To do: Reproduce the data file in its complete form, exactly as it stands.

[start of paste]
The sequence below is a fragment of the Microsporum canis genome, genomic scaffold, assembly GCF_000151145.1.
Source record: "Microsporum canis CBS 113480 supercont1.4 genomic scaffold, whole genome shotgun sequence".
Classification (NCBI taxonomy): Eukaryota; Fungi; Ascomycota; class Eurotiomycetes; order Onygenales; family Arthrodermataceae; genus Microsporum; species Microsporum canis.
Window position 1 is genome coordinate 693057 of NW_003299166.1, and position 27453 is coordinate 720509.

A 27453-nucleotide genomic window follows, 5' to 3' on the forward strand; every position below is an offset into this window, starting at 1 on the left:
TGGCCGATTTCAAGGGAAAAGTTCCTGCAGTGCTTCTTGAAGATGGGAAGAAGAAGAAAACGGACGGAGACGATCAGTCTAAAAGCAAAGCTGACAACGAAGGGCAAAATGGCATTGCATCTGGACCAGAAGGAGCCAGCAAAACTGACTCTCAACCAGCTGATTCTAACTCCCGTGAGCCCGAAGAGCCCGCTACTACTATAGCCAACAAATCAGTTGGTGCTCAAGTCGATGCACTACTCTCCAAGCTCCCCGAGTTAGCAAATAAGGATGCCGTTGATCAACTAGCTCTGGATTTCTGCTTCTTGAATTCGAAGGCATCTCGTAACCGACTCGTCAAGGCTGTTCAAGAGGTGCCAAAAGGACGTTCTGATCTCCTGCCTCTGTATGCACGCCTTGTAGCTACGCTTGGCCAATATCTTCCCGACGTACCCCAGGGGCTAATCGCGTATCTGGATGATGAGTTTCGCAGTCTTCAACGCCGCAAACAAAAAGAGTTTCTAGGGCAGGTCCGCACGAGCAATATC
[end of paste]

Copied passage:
The sequence below is a fragment of the Microsporum canis genome, genomic scaffold, assembly GCF_000151145.1.
Source record: "Microsporum canis CBS 113480 supercont1.4 genomic scaffold, whole genome shotgun sequence".
Classification (NCBI taxonomy): Eukaryota; Fungi; Ascomycota; class Eurotiomycetes; order Onygenales; family Arthrodermataceae; genus Microsporum; species Microsporum canis.
Window position 1 is genome coordinate 693057 of NW_003299166.1, and position 27453 is coordinate 720509.

A 27453-nucleotide genomic window follows, 5' to 3' on the forward strand; every position below is an offset into this window, starting at 1 on the left:
TGGCCGATTTCAAGGGAAAAGTTCCTGCAGTGCTTCTTGAAGATGGGAAGAAGAAGAAAACGGACGGAGACGATCAGTCTAAAAGCAAAGCTGACAACGAAGGGCAAAATGGCATTGCATCTGGACCAGAAGGAGCCAGCAAAACTGACTCTCAACCAGCTGATTCTAACTCCCGTGAGCCCGAAGAGCCCGCTACTACTATAGCCAACAAATCAGTTGGTGCTCAAGTCGATGCACTACTCTCCAAGCTCCCCGAGTTAGCAAATAAGGATGCCGTTGATCAACTAGCTCTGGATTTCTGCTTCTTGAATTCGAAGGCATCTCGTAACCGACTCGTCAAGGCTGTTCAAGAGGTGCCAAAAGGACGTTCTGATCTCCTGCCTCTGTATGCACGCCTTGTAGCTACGCTTGGCCAATATCTTCCCGACGTACCCCAGGGGCTAATCGCGTATCTGGATGATGAGTTTCGCAGTCTTCAACGCCGCAAACAAAAAGAGTTTCTAGGGCAGGTCCGCACGAGCAATATC